Where were you when Kennedy was shot? If you’re like me, your answer may vary. I have no memory of the event, but it’s suffused into my personal experience–as it is with so many who were alive at the time. So when someone asks where were you? I have to rely on secondhand accounts.
Where was I? In the Jewish Hospital, Cincinnati, Ohio. Not quite three days old. Given the times, I was probably watching television.
This time of year we have our obligatory Kennedy retrospectives. We get to see the Zapruder film a few dozen times. Nowadays, of course, we have computer enhanced Zapruder, and wireframe 3-D Zapruder. CSI:Dallas gives us both an eagle-eye and a mole’s ass view of events in Dealy Plaza that day. Re-enactments and laser tracking. And we still don’t know shit. Yeah, probably Oswald was acting alone, and yeah the whole Grassy Knoll thing is probably a canard, but damn what a confusing mess. And every year we’re sure to get one or two new nuggets to confuse the matter. Is there a classified CIA file somewhere with all the answers? Or have we had all the important answers for the better part of forty years and it’s just time to shut the hell up about it? I come down on either side, depending on my mood or whether or not I’ve had too little coffee, or too much beer.
As a child, there were lots of stories about the impact of Kennedy’s death on my life. It upset my mother so much she lost the ability to nurse me. Now if that sounds like Attack of Too Much Information Man, picture a thirteen year old boy and his friends being regaled by his mother with the tale. “Kennedy’s death changed little Billy’s life.” Aw, geez, Ma.
In all honesty, its effect on me was downright trivial in a big picture sense. But that doesn’t change the fact that every year this time I start to think about it again. Some years I watch the documentaries, some years I don’t. This year was a don’t. (“Where were you when Kenn–” *Bill punches questioner out*)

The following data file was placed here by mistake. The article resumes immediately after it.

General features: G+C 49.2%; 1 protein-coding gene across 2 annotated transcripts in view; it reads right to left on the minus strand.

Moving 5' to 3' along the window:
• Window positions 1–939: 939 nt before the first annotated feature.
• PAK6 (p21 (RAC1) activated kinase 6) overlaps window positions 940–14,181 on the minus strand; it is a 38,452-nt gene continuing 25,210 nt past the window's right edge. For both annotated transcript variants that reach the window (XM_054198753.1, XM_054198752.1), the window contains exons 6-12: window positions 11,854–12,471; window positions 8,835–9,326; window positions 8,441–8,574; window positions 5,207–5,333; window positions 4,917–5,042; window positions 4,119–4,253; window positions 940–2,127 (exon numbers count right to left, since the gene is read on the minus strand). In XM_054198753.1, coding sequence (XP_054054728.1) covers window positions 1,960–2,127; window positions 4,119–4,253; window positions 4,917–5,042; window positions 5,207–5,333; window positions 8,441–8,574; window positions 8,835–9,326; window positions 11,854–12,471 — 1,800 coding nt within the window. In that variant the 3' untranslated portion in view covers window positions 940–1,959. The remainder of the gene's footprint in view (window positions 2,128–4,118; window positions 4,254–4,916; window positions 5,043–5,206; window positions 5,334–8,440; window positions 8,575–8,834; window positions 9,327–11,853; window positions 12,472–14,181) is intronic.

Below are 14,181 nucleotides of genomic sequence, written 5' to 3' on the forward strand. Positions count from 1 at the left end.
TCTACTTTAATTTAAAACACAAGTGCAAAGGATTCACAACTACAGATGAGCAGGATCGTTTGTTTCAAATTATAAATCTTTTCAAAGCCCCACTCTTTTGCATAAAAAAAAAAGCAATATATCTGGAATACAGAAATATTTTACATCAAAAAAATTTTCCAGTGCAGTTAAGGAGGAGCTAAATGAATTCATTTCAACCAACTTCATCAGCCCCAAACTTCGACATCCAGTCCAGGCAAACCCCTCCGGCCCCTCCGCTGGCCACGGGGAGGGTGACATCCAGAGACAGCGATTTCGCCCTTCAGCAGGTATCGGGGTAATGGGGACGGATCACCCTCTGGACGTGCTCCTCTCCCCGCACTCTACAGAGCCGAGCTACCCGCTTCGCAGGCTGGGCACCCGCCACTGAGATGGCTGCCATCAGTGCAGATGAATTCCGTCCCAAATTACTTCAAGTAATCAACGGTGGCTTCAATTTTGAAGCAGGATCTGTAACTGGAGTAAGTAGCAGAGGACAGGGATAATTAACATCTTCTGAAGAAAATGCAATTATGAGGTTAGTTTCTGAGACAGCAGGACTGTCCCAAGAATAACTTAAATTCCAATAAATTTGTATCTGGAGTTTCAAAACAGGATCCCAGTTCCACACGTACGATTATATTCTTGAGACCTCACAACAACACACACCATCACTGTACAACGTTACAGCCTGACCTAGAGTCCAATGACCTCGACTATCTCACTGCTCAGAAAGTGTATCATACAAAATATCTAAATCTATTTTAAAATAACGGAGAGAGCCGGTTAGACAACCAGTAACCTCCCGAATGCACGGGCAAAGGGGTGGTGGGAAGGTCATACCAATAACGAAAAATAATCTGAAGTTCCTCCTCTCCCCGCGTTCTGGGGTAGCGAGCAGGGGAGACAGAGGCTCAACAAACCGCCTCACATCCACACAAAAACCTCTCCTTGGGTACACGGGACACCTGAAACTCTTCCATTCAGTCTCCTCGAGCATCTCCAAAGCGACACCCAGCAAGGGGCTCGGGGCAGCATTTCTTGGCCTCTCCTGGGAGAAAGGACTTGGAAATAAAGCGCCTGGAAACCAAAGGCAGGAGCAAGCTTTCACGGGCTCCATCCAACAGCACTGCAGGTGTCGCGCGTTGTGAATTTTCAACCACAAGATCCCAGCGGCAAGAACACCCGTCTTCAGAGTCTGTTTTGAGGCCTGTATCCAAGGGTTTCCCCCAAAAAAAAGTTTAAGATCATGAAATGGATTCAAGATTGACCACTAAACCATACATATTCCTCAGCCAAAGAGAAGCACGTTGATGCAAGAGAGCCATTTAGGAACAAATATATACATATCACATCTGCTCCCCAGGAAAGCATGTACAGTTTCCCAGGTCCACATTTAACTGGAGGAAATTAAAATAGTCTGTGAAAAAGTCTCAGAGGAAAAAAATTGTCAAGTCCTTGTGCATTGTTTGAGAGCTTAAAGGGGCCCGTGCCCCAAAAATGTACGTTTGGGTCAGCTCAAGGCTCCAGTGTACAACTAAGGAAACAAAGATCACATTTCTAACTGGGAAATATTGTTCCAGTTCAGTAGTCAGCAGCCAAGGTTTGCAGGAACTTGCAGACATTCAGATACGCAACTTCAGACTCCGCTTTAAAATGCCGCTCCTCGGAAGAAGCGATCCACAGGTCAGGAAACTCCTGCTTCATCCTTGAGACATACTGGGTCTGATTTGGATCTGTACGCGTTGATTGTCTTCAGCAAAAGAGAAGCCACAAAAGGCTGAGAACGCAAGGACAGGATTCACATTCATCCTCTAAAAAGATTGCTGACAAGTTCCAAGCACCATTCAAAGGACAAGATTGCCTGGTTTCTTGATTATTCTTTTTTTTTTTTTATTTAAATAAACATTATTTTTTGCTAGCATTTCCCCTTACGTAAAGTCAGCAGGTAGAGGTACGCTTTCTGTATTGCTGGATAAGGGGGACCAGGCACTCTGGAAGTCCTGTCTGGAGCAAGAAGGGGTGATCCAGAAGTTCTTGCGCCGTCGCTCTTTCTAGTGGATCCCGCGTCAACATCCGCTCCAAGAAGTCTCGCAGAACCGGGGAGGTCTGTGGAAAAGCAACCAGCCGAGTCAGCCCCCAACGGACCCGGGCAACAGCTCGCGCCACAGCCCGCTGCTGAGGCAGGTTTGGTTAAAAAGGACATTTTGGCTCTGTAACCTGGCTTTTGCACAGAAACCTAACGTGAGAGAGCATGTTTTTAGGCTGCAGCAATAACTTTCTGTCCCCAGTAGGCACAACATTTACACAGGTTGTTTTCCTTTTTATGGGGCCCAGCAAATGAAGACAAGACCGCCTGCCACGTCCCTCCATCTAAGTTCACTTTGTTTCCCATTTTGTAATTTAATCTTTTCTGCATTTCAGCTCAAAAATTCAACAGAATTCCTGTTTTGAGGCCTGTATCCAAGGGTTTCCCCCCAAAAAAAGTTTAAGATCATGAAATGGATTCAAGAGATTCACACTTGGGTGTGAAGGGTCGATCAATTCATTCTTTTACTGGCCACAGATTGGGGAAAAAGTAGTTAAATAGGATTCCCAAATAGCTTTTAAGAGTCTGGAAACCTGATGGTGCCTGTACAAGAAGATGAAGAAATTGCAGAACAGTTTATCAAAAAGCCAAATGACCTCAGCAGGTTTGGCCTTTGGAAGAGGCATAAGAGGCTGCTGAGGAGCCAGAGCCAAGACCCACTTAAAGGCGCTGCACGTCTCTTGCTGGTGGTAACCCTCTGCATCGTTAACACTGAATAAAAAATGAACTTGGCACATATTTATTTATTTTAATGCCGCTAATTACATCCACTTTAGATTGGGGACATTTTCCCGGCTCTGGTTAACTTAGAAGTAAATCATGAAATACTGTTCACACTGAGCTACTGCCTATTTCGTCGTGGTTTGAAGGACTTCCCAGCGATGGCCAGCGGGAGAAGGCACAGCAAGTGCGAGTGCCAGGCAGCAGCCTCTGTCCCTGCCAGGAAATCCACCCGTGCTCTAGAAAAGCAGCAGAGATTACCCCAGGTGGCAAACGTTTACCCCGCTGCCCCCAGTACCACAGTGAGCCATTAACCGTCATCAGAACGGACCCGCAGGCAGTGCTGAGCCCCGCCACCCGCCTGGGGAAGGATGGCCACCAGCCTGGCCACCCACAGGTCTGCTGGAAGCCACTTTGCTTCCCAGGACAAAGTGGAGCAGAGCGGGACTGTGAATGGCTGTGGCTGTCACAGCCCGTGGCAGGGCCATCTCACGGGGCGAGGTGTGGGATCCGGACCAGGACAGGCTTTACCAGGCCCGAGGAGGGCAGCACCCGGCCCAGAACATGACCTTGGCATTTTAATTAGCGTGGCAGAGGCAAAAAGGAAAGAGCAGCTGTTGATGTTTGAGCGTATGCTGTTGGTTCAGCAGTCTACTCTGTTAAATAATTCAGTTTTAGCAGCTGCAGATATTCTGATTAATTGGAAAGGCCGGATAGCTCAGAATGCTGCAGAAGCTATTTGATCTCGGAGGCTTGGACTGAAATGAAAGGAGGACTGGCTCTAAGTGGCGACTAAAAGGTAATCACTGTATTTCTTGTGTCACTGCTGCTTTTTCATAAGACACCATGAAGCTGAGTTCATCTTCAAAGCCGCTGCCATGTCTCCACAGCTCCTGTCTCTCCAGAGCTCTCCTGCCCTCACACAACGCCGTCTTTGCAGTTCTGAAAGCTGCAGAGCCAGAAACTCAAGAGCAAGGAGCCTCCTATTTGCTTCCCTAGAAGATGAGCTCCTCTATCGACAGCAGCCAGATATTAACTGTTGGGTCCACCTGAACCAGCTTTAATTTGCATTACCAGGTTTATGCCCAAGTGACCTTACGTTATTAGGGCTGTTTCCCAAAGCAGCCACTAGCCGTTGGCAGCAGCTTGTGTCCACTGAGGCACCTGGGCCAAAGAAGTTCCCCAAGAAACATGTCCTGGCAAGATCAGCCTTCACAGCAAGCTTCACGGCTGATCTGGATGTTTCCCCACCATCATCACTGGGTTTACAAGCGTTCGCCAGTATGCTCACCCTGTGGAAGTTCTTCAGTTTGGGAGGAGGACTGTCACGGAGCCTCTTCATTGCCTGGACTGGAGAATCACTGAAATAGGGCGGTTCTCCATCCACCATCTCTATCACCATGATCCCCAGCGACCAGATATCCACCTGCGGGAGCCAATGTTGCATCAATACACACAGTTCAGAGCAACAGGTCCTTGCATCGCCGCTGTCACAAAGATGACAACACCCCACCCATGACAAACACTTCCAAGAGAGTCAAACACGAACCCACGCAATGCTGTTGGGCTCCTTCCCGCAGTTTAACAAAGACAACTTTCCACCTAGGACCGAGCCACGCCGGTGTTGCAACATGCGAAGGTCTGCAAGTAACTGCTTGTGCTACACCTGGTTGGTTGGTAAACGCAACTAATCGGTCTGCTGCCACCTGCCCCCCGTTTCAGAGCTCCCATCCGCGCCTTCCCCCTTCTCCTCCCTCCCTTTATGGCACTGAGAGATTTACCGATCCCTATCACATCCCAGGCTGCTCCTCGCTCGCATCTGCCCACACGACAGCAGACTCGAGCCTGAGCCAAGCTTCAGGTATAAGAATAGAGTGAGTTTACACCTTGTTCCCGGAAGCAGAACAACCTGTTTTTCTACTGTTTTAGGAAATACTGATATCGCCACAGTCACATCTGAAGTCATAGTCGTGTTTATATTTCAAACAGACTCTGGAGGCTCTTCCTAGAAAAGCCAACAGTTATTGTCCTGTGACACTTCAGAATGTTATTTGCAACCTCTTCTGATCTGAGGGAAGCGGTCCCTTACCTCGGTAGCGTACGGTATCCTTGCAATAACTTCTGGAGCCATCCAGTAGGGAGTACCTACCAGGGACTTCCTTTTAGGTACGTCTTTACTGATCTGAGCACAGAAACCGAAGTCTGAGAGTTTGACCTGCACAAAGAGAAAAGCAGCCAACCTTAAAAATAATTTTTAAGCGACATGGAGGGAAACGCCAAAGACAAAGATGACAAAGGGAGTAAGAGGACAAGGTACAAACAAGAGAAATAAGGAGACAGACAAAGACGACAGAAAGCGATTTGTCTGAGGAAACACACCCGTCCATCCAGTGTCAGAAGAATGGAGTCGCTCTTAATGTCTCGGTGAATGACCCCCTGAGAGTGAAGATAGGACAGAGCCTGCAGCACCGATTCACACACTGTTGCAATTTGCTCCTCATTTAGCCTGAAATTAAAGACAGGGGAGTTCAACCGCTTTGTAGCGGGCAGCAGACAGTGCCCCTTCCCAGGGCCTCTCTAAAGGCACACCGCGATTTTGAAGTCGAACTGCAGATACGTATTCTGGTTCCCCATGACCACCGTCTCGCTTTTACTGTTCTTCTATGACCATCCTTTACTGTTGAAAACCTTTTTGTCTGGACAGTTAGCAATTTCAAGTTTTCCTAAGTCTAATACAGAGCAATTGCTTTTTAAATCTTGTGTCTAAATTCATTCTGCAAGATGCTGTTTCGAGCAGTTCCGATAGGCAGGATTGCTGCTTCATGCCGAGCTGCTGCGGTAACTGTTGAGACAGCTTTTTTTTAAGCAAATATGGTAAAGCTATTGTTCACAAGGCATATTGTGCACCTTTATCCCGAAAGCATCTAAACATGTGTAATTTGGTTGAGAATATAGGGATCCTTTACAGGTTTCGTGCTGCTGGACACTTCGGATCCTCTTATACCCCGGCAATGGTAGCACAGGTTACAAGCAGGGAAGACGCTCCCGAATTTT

1988 was probably the year it had the biggest effect on me. We’re a milestone-luvin’ people, and we especially love to cast our milestones in the most dramatic terms. My birthday and Kennedy’s death, despite being three days apart, are effectively the same thing in my mind. And in 1988, it had been twenty-five years. Twenty-five is an important anniversary in our social consciousness, so a bigger fuss than usual. And around the Kennedy anniversary that year, there seemed to be a particular joy in casting it as “A Quarter Century Since Kennedy.” (Movie Trailer Voice and swelling music.)
Now, twenty-five is pretty damned young. But when you associate your age with a seminal event, and the event is all over the tee-vee and newspaper (thank God for no real internet in 1988), and when you hear the passing time described as “a quarter century”, well, if you’re me, you freak out. Some people freak out at zero ages, 30, 40, 50. I freaked at a quarter century.
Damn you, Oswald!
Another thing my mother used to say was that I was “marked” by the Kennedy assassination. I don’t really know what that means. My grandmother, my mom’s mom, used that phrase a lot too; she told my aunt that the baby would be marked because my aunt went to see The Exorcist while she was pregnant with my cousin. (My cousin seems just fine, by the way.) If I was “marked” by the Kennedy assassination, I suppose that could explain my interest in crime fiction. Certainly it’s one of the great mysteries of the twentieth-century, and inspired a veritable deluge of fiction, much of it couched as “fact.” And the marking might explain my particular bent. After all, I am the “sick and twisted one,” according my acquisitions editor at Midnight Ink–an appelation I don’t really have a problem with.
These days, of course, we have our new crimes of the century, and I don’t wonder if Kennedy has dropped off the radar screen for most people. How many folks watch the obligatory History Channel and Court TV dramati-mentaries anymore? How many of us fret over conspiracies and wonder what that imagined classified file will tell us? And will 2008 (a -fifth anniversary) or 2013 (Half a Century After Kennedy!) awake the increasingly somnolent Kennedy beast again? Or is it too far behind us, significant only to a dwindling few with obscure and perhaps only ephemeral attachments to the event.
I do know is I’m fascinated and repelled by this event. Marked or not, it feels like something that’s inside of me, a piece of who I am. Maybe my interest in crime fiction grew partly out of it, or maybe it came from somewhere else. Hard to say. But I also know that come Thursday as we prepare to slice the turkey and pass the stuffing, one thing I’ll be thankful for is that I survived yet another anniversary of the Kennedy Assassination.
Author of Lost Dog
Available April 2007
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